• 2013: Jeep announces that ZF has developed a nine-speed automatic transmission for use in its all-new 2014 Jeep Cherokee (KL) midsized crossover utility vehicle.
  • 2013: ZF Opens automatic passenger car transmission plant in Gray Court, South Carolina, U.S.[24]
  • 2014: American auto parts manufacturer TRW Automotive acquired for $13.5 billion.[25]
  • 2015: Acquired the Bosch Rexroth industrial gears and wind turbine gearbox unit (formerly Lohmann & Stolterfoht).[26]
  • 2019: ZF acquires occupant recognition software maker Simi Reality Motion Systems.[27]
  • 2019: ZF acquires auto part manufacturer WABCO.[28]
  • 2019: ZF to provide the entire electric powertrain of Mercedes EQC.[29][30]
  • 2020: ZF completes acquisition of WABCO, which will be integrated into ZF as its Commercial Vehicle Control Systems Division.[31]
  • 2022: ZF and Wolfspeed announced a joint R&D center in Germany to accelerate global Silicon Carbide system and device top innovation. ZF intends to invest in Wolfspeed, in order to support construction of the world’s most advanced and largest Silicon Carbide device fab. The partnership also includes a significant investment by ZF to support the planned construction of the world’s most advanced and largest 200mm Silicon Carbide device fab in Ensdorf, Germany.
  • 2023: ZF and Hon Hai Technology Group (“Foxconn”)  announced a 50-50 partnership in passenger car chassis systems, a key move aimed at accelerating and expanding automotive and supply chain opportunities with top-tier customers. Foxconn will acquire a 50-percent stake in ZF Chassis Modules GmbH.


ZF 8HP70 automatic gearbox
Electric-vehicle drive unit

ZF Friedrichshafen manufactures automatic and manual transmissions for cars, trucks, buses and construction equipment; chassis components (ball joints, tie rods, cross-axis joints, stabiliser bars, control arms); shock absorbers and suspension struts; electronic damping systems including Continuous Damping Control (CDC), Active Roll Stabilization (ARS); clutches; torque converters; differentials; axle drives; and industrial drives.

ZF products include[32]

  • driveline technology (automatic, manual, servo, automated manual, special transmission, driveline components, rubber-metal technology, transfer case, hybrid system)
  • chassis technology (chassis components and modules, steering technology, suspension systems)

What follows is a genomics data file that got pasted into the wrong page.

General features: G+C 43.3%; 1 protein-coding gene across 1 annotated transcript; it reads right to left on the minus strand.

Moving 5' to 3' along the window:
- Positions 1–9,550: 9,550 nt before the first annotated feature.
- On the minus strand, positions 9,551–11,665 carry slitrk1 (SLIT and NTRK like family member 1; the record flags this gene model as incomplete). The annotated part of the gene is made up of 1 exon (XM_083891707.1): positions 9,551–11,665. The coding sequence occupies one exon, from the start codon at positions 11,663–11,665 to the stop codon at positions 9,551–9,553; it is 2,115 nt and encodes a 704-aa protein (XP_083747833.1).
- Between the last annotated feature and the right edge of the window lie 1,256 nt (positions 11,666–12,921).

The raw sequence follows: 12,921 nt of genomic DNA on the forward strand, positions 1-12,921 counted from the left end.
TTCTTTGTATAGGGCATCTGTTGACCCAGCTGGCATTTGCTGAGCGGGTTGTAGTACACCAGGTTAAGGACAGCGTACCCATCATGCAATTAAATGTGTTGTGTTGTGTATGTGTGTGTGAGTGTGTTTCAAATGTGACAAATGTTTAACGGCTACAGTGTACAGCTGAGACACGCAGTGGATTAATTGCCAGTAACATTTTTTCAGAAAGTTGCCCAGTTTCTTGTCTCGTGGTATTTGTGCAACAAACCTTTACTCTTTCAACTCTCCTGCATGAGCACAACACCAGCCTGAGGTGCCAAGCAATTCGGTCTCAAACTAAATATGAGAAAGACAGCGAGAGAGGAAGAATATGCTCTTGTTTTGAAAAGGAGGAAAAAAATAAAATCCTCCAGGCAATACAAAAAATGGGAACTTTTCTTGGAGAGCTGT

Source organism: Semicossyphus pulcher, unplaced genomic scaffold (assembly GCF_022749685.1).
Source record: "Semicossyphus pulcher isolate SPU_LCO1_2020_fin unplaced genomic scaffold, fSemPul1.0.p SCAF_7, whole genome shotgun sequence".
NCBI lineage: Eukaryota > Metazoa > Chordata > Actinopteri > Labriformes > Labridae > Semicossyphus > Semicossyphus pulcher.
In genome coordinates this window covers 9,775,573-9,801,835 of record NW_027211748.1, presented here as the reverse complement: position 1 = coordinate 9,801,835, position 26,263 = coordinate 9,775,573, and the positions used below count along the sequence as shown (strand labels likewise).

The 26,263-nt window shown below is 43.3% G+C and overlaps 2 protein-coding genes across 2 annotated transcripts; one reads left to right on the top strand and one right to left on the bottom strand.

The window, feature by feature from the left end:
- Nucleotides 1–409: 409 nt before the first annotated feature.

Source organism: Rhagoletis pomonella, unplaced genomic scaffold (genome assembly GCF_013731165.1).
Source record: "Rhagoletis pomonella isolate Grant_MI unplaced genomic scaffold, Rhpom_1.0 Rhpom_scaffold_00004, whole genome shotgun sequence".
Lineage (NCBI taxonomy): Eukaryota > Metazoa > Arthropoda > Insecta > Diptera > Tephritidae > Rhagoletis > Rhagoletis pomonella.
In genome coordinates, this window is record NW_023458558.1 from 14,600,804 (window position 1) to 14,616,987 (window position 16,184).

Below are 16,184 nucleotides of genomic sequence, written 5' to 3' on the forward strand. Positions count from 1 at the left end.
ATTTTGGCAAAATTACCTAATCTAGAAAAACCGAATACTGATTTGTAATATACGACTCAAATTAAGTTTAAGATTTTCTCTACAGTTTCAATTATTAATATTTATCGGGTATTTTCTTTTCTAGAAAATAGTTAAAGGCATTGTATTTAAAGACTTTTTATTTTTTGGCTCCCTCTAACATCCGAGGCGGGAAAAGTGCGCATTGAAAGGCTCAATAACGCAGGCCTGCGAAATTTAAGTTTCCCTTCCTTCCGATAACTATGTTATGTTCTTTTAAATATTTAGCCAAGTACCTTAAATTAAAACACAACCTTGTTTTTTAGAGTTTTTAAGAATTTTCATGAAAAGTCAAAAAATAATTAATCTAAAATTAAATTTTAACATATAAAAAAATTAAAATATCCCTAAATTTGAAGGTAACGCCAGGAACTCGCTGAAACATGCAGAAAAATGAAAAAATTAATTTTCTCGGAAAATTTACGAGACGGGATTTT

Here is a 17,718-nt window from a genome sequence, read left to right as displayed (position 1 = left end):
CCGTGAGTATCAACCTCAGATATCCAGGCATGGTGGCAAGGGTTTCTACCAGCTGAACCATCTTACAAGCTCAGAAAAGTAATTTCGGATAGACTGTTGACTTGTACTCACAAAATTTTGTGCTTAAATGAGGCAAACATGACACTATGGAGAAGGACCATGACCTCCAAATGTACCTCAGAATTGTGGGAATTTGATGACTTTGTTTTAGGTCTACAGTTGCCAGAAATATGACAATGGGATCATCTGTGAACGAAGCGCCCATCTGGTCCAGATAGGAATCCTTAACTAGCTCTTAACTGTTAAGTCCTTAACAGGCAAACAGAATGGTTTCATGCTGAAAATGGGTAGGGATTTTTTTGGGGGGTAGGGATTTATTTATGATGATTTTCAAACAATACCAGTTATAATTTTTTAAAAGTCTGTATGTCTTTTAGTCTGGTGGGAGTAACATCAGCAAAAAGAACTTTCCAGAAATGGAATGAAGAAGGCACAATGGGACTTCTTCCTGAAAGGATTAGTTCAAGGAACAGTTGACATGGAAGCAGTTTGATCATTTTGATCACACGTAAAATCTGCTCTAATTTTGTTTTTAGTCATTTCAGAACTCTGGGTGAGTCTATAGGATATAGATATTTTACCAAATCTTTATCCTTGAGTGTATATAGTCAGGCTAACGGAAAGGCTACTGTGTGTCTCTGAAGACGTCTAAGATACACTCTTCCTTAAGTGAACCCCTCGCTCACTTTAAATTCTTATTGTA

• additional technologies (electronic/software, diagnostic systems, precision plastic technology, lubricants)
  • Axle systems and drops


ZF components are utilized across a diverse range of vehicles and machinery, including cars, trucks, buses, light commercial vehicles, off-road equipment, rail vehicles, helicopters, motorcycles, lift trucks, machinery and system construction, test systems, cranes, as well as special marine, military and agricultural vehicles and equipment.

The ZF Lenksysteme division, a joint venture between ZF and Bosch, specializes in the production of steering systems and components. This includes steering columns, gears, pumps, Electric Power Steering (EPS), and Active Steering systems.

In response to the increasing adoption of automatic transmissions in buses, ZF developed the ZF AS Tronic transmission.[33] The company also produces a range of manual and automatic transmissions for trucks and buses. Notably, ZF transmissions, such as the Ecomat introduced in 1980, are widely used in buses.

ZF Lemförder and ZF Sachs AG are specialized divisions within ZF, focusing on the production of both original equipment and aftermarket auto parts.


ZF Friedrichshafen is organized into nine divisions, each focusing on different aspects of automotive and industrial technology:[1]

Active Safety Systems[edit]

Sales (2020): €4,987 million.

Products: Electronic Stability Control, Integrated Brake Control, Electric Park Brakes, Electrically Powered Steering Systems, and Electrically Powered Hydraulic Steering Systems.

Car Chassis Technology[edit]

Sales (2020): €6,680 million.

Products: Chassis components for wheel guidance, complete front and rear axles, passive and semi-active dampers, and electromechanical active chassis systems.